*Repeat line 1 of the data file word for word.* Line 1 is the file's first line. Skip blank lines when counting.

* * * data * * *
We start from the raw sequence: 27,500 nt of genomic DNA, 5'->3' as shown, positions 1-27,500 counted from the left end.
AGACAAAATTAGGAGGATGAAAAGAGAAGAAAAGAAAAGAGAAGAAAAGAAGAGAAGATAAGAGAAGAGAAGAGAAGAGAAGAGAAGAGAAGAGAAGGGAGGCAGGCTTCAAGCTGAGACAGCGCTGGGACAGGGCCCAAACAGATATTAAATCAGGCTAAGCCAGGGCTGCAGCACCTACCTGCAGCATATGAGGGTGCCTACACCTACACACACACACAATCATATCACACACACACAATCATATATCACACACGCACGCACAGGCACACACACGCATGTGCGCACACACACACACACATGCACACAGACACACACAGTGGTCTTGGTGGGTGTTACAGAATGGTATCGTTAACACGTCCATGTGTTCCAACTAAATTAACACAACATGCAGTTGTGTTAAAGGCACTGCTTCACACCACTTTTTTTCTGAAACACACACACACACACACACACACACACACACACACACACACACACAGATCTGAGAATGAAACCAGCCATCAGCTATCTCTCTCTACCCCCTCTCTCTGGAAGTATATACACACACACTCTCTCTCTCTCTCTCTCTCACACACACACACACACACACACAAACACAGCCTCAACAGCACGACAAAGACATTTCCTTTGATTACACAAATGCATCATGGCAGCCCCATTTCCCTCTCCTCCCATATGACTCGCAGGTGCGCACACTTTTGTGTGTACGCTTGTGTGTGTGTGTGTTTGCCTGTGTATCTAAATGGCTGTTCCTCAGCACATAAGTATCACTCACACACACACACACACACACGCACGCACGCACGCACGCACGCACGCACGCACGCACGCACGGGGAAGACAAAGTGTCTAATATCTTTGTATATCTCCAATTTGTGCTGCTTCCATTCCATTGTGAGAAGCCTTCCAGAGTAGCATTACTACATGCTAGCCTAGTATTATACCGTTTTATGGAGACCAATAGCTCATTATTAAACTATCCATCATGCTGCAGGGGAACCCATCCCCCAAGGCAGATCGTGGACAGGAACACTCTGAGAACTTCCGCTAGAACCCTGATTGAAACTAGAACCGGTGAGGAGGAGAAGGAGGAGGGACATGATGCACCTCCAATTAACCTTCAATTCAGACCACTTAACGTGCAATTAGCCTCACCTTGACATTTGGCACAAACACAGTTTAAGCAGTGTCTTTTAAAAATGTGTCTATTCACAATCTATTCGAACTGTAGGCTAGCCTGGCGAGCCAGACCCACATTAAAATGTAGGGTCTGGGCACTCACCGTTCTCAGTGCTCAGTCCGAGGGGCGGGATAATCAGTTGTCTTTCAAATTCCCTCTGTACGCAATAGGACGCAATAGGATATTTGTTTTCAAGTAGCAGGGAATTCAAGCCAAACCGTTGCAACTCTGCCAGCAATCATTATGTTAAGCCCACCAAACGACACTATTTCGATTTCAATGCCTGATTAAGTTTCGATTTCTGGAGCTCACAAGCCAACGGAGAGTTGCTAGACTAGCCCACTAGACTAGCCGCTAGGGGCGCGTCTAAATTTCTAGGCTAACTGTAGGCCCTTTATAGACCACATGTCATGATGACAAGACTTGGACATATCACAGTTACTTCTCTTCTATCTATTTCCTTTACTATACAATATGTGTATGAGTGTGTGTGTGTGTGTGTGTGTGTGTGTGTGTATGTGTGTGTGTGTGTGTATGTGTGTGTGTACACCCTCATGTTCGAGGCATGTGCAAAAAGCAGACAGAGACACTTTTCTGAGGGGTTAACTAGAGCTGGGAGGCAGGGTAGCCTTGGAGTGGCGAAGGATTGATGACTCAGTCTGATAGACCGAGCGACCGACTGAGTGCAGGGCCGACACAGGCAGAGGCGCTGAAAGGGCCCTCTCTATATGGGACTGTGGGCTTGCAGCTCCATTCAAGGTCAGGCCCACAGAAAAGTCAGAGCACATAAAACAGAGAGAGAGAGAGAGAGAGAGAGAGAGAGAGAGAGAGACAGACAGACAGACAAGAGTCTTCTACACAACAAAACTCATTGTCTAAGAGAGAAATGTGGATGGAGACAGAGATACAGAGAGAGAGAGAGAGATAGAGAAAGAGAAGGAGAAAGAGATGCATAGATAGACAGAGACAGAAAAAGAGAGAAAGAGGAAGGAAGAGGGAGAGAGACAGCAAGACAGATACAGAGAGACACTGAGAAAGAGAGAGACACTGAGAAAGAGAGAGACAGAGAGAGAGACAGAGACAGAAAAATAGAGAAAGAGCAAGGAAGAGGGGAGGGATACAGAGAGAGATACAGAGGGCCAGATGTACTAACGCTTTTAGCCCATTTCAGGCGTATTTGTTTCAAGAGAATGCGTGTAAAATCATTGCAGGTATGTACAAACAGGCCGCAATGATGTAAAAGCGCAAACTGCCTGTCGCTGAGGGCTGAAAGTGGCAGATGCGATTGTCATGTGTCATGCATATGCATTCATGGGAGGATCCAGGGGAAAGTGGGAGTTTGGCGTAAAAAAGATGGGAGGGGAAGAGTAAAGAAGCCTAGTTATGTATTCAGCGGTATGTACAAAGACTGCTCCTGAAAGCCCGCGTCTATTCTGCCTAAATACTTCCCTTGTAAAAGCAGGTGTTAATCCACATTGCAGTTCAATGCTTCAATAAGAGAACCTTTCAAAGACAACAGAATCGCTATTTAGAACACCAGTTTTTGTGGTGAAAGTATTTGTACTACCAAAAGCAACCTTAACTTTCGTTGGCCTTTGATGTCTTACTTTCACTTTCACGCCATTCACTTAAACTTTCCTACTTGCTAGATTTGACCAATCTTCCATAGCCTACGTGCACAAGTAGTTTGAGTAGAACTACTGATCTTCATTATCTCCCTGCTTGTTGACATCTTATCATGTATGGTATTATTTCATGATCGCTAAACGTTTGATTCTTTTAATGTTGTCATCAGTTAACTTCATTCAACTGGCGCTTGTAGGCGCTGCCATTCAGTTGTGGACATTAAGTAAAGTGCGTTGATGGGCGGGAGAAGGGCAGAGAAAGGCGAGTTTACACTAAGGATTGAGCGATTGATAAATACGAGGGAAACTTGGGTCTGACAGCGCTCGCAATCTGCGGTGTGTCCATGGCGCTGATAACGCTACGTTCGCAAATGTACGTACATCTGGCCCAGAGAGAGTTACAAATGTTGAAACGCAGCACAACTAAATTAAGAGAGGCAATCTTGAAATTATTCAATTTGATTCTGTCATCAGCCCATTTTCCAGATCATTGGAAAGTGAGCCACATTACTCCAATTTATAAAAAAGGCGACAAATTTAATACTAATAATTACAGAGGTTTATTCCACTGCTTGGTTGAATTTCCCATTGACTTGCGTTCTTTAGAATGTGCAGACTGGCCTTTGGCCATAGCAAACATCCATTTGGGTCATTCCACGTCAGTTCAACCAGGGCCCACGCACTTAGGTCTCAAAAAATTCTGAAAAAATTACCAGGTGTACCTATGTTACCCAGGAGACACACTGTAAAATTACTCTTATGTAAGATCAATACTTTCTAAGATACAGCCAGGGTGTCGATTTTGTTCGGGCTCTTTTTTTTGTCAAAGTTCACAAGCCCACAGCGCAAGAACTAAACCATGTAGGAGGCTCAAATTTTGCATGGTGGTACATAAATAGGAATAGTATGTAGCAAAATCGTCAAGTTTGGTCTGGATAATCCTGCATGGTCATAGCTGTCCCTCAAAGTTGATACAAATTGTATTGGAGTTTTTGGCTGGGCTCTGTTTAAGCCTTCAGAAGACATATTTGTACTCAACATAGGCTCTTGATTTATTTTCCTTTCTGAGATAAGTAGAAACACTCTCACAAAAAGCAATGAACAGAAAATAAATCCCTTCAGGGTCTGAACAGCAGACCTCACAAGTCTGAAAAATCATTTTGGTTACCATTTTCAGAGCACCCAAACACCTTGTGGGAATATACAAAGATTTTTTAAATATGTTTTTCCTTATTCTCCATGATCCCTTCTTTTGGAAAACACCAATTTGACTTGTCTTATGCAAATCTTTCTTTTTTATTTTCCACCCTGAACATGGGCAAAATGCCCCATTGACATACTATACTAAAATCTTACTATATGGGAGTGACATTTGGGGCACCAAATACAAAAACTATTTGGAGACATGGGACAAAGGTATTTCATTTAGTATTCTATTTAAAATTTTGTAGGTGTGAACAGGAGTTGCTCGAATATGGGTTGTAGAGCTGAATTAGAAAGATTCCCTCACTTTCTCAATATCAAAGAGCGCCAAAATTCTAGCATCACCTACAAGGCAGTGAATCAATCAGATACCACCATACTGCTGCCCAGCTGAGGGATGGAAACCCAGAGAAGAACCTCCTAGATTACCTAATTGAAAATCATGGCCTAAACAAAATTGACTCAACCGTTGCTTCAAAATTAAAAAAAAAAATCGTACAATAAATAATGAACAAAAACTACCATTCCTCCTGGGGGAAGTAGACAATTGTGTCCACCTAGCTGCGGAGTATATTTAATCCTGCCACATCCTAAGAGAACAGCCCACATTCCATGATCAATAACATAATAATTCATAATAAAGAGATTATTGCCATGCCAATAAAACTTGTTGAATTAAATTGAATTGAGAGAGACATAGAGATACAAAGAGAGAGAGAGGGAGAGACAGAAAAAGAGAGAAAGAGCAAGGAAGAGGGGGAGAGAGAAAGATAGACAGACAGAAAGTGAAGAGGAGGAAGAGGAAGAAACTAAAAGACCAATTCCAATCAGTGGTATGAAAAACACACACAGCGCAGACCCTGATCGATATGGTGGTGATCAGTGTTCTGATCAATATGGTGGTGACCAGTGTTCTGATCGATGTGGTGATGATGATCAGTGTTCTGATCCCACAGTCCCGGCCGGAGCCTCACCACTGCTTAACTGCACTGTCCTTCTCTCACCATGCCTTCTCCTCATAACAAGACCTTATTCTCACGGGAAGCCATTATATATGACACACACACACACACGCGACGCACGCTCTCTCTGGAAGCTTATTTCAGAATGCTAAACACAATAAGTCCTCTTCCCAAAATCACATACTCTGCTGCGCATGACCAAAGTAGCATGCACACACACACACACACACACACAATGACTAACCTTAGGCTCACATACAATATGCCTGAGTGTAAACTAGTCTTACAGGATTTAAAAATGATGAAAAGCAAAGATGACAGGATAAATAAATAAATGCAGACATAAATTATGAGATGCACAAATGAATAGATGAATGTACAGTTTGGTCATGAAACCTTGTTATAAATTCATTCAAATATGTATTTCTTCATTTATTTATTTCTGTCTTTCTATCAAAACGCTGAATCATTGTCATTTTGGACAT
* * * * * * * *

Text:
We start from the raw sequence: 27,500 nt of genomic DNA, 5'->3' as shown, positions 1-27,500 counted from the left end.